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      THE RUINED NAVE  
             
Picture   It is, however, the opinion of some that this building was designed and intended to serve for something more than the parish church of a rapidly rising sea-port ; for, not only was the church--even as at first built-a grand cruciform structure, but the original Norman airless choir was taken down and rebuilt on a greatly enlarged scale and in the most sumptuous style.
  Although all direct historical reference is wanting, it is not improbable to assume that the monks, settled by de Braose at Sele Priory, were designed to be removed to Shoreham.
  This idea seems to receive some contirmation from the fact that William, son of Philip de Braose, gave to the monks of Florent, " the land at Shoreham of Ulnare the clerk," which the deed states " Saracenus formerly held." This gift he and his brother Philip made at the altar of St. Peter in the Church of Sele possession being given to David, a monk of St. Florent in the presence of his court.   De Braose also gave to the monks of Sele Priory, " in honour of the Blessed Mother of God, a house situated on the north side of the Church of St. Mary at Shoreham, free from all customary payments."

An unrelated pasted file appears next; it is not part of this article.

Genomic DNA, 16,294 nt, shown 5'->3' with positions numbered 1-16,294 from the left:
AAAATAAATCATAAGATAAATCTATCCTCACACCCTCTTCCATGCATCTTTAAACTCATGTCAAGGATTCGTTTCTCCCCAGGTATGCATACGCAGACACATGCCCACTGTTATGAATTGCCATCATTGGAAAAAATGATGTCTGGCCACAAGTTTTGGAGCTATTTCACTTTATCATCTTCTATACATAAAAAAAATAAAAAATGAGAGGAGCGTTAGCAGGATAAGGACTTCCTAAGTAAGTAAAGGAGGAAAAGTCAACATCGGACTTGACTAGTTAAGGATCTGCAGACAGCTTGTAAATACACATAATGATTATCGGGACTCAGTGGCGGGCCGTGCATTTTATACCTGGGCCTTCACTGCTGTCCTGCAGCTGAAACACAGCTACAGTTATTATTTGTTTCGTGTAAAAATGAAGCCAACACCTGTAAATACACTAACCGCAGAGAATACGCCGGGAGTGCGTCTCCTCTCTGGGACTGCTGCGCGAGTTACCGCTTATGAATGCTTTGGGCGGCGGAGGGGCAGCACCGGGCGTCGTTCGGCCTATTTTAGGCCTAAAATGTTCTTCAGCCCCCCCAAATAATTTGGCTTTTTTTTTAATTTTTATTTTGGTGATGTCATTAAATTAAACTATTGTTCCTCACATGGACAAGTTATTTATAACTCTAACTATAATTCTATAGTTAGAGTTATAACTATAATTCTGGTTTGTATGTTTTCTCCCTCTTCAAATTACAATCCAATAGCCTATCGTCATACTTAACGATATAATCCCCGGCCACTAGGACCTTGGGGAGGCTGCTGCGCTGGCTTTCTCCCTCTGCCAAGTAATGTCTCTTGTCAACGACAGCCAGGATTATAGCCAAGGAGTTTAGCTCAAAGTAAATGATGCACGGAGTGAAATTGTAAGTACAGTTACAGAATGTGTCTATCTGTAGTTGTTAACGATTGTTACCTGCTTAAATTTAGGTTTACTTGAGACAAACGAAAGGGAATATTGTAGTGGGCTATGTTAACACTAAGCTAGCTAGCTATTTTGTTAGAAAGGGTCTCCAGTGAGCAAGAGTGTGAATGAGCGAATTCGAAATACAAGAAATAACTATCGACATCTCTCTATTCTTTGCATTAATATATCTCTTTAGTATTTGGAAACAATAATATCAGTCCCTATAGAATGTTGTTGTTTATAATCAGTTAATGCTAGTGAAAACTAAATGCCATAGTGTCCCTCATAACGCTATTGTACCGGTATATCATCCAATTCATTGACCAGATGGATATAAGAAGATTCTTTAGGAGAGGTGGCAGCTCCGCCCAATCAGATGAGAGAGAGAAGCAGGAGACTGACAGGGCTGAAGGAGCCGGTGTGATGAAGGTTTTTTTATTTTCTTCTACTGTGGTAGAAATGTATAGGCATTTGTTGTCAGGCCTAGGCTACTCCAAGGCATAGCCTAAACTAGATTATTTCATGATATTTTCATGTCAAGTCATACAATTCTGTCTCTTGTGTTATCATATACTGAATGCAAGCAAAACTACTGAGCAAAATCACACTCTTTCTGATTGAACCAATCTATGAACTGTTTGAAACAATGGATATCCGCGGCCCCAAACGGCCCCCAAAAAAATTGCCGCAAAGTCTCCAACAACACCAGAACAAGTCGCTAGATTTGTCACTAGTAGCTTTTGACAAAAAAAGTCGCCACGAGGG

The description of the position of this house seems to apply to " The Cottage "-formerly St. Mary's Cottage-a building of considerable antiquity, whose walls may well have been standing at the time when de Braose gave his monks " a house situated on the north side of the Church of St. Mary." Possibly the land of Ulnare the cleric may have been the garden-land adjoining to the west, on which it was designed to erect conventual buildings. In recent years the cottage has received very careful restoration at the bands of the owner.
           
  The foundations of the ruined Norman nave of the Church were excavated and examined during the summer of 1915, when some interesting discoveries were made. These included a south porch of spacious dimensions-apparently erected during the fifteenth century-and some of the original floor tiling. At the same time, part of the choir pavement was taken up and the foundations of the original semi-circular apse disclosed.
  At what period the nave fell to ruin is uncertain. The tradition -long accepted-that this took place during the fifteenth century, is now a matter of doubt. It was believed that the present west end comprising one bay of the nave, was built up at that time; and the doorway which has Norman details, constructed into a pointed arch from stones brought from the former western entrance.
           
             
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Copyright © Martin Snow 2002 All rights reserved
Revised 27 February 2002